December 3, 2015 - So you and your friend have had an argument. There appears to be no solution in which each can save face. What can you do? We have all found ourselves in situations in which severe difference of opinions have resulted in total severance of contact. Perhaps the answer would be what the American Indians did, bury the hatchet. But, is this a figure of speech, or a literal action?
Research into these words reveals that it did originate as an American Indian tradition. Hatchets were buried by the chiefs of tribes when they came to a peace agreement. This phrase is recorded from the 17th century in English, but the practice it refers to is much earlier. In fact, the following sentence is found in a writing of a 1644 document: “Proclaim that they wish to unite all the nations of the earth and to hurl the hatchet so far into the depths of the earth that it shall never again be seen in the future.”
The first mention of the practice in English is to an actual hatchet-burying ceremony. Years before he gained notoriety for presiding over the Salem Witch trials, Samuel Sewall wrote in 1680, “I wrote to you in a letter of the mischief the Mohawks did; which occasioned Major Pynchon’s going to Albany where meeting with the Sachem, they came to an agreement and buried two axes in the ground, one for English and another for themselves; which ceremony to them is more significant and binding than all Articles of Peace, the hatchet being a principal weapon with them.”
According to tradition, the Iroquois leaders Deganawidah and Hiawatha convinced the Five Nations (the Mohawk, Oneida, Onondaga, Cayuga, and Seneca) to stop fighting among themselves and form a Confederacy. This probably happened before Columbus arrived, but how much before is a matter of controversy. To celebrate the new peace, the Iroquois buried their weapons under the roots of a large white pine tree. An underground river then miraculously washed the weapons away. The tribes could never use them against each other again.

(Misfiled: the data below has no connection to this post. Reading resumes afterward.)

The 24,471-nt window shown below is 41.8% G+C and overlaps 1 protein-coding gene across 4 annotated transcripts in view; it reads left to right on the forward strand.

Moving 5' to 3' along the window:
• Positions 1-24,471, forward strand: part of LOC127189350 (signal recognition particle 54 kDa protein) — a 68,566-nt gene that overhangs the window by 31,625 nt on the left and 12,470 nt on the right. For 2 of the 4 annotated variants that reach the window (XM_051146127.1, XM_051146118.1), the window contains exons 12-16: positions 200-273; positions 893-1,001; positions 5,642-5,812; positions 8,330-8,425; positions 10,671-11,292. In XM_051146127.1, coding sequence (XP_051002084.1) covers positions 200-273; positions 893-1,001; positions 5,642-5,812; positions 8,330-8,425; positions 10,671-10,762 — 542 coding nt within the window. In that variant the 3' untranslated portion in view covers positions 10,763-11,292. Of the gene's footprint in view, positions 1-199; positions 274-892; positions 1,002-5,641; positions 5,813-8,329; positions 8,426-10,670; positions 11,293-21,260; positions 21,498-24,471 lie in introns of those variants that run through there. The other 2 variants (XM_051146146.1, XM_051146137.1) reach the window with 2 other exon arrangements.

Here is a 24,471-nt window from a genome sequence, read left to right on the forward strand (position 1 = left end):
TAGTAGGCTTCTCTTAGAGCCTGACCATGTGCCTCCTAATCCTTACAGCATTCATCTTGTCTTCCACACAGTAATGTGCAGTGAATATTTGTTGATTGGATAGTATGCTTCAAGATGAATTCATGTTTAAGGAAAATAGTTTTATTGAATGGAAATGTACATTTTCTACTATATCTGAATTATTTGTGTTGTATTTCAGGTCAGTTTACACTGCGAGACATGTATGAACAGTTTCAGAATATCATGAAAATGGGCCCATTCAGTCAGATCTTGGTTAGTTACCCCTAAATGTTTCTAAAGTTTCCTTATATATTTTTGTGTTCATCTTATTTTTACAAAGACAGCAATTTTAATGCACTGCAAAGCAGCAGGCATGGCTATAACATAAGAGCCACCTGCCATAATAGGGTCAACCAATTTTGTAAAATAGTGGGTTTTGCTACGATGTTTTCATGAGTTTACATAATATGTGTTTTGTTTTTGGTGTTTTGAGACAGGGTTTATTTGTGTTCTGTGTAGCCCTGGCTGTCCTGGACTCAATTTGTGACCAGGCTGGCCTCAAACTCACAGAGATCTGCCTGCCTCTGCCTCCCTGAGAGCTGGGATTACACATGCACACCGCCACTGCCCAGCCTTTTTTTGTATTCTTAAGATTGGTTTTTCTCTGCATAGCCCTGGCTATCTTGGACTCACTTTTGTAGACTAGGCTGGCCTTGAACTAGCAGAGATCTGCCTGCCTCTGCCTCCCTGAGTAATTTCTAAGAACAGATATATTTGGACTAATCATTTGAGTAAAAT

Before the end of the eighteenth century, the phrase was extended to include peace between countries, specifically between the U.S. and the U.K. After signing their treaty in 1794, John Jay wrote to Lord Grenville, “To use an Indian expression, may the hatchet be henceforth buried for ever, and with it all the animosities, which sharpened, and which threatened to redden it.”
In the early nineteenth century, the phrase was further extended to refer to personal or professional relations between individuals, the sense in which it is most widely used today. In 1807, during the Aaron Burr trial, Maj. James Bruff testified, “I had long been persecuted by General Wilkinson, but wished to bury the hatchet.”
The opposite of burying the hatchet is taking it up, which occurs in English as early as 1694. Variants include “dig up”, “raise”, etc. But these war-making phrases are now much rarer than “bury the hatchet”.
These days the actual burying of a hatchet is no longer done physically. It is more of a symbolic gesture referring to parties forgiving each other. I hear the phrase used rather frequently between feuding parties. I have even heard it said by one of the parties, “I buried the hatchet but left the handle showing so I can locate it and dig it up again.” So, it appears that the hatchet must be completely buried, handle and all, if it is to mean anything to both parties.
Do you have anyone in your life with a hatchet that needs burying? There is no time like the present to do so.